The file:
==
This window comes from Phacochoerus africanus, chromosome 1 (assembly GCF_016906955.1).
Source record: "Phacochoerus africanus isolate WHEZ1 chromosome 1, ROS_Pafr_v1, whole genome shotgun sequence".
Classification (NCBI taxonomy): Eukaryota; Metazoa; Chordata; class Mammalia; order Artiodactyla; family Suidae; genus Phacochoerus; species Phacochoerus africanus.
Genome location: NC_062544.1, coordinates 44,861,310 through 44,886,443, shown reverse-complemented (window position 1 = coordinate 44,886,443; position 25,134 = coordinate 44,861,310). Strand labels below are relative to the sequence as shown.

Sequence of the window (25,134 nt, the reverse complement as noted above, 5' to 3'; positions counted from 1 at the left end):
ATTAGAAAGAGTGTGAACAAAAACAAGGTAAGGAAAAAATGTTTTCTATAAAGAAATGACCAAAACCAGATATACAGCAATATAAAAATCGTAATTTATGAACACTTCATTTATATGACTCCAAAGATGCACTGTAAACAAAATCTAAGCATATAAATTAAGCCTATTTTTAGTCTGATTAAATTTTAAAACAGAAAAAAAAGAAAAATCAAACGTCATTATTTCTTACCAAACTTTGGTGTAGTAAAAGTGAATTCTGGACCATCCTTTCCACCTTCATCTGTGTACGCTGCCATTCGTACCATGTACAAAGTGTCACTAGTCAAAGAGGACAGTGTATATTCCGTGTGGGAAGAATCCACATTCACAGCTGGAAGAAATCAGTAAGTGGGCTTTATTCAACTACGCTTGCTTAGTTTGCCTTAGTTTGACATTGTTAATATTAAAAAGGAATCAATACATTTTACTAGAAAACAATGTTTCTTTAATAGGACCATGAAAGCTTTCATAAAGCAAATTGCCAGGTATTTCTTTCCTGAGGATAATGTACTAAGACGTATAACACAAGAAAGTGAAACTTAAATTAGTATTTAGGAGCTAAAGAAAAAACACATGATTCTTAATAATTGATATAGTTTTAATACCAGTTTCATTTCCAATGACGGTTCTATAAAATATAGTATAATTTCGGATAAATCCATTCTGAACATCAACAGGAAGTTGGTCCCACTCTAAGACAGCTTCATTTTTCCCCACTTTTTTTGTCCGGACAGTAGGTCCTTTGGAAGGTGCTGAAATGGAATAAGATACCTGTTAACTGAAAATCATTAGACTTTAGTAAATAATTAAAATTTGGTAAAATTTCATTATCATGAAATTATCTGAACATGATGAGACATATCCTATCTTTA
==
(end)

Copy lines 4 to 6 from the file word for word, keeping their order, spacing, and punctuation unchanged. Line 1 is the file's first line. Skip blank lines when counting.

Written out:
Genome location: NC_062544.1, coordinates 44,861,310 through 44,886,443, shown reverse-complemented (window position 1 = coordinate 44,886,443; position 25,134 = coordinate 44,861,310). Strand labels below are relative to the sequence as shown.

Sequence of the window (25,134 nt, the reverse complement as noted above, 5' to 3'; positions counted from 1 at the left end):
ATTAGAAAGAGTGTGAACAAAAACAAGGTAAGGAAAAAATGTTTTCTATAAAGAAATGACCAAAACCAGATATACAGCAATATAAAAATCGTAATTTATGAACACTTCATTTATATGACTCCAAAGATGCACTGTAAACAAAATCTAAGCATATAAATTAAGCCTATTTTTAGTCTGATTAAATTTTAAAACAGAAAAAAAAGAAAAATCAAACGTCATTATTTCTTACCAAACTTTGGTGTAGTAAAAGTGAATTCTGGACCATCCTTTCCACCTTCATCTGTGTACGCTGCCATTCGTACCATGTACAAAGTGTCACTAGTCAAAGAGGACAGTGTATATTCCGTGTGGGAAGAATCCACATTCACAGCTGGAAGAAATCAGTAAGTGGGCTTTATTCAACTACGCTTGCTTAGTTTGCCTTAGTTTGACATTGTTAATATTAAAAAGGAATCAATACATTTTACTAGAAAACAATGTTTCTTTAATAGGACCATGAAAGCTTTCATAAAGCAAATTGCCAGGTATTTCTTTCCTGAGGATAATGTACTAAGACGTATAACACAAGAAAGTGAAACTTAAATTAGTATTTAGGAGCTAAAGAAAAAACACATGATTCTTAATAATTGATATAGTTTTAATACCAGTTTCATTTCCAATGACGGTTCTATAAAATATAGTATAATTTCGGATAAATCCATTCTGAACATCAACAGGAAGTTGGTCCCACTCTAAGACAGCTTCATTTTTCCCCACTTTTTTTGTCCGGACAGTAGGTCCTTTGGAAGGTGCTGAAATGGAATAAGATACCTGTTAACTGAAAATCATTAGACTTTAGTAAATAATTAAAATTTGGTAAAATTTCATTATCATGAAATTATCTGAACATGATGAGACATATCCTATCTTTA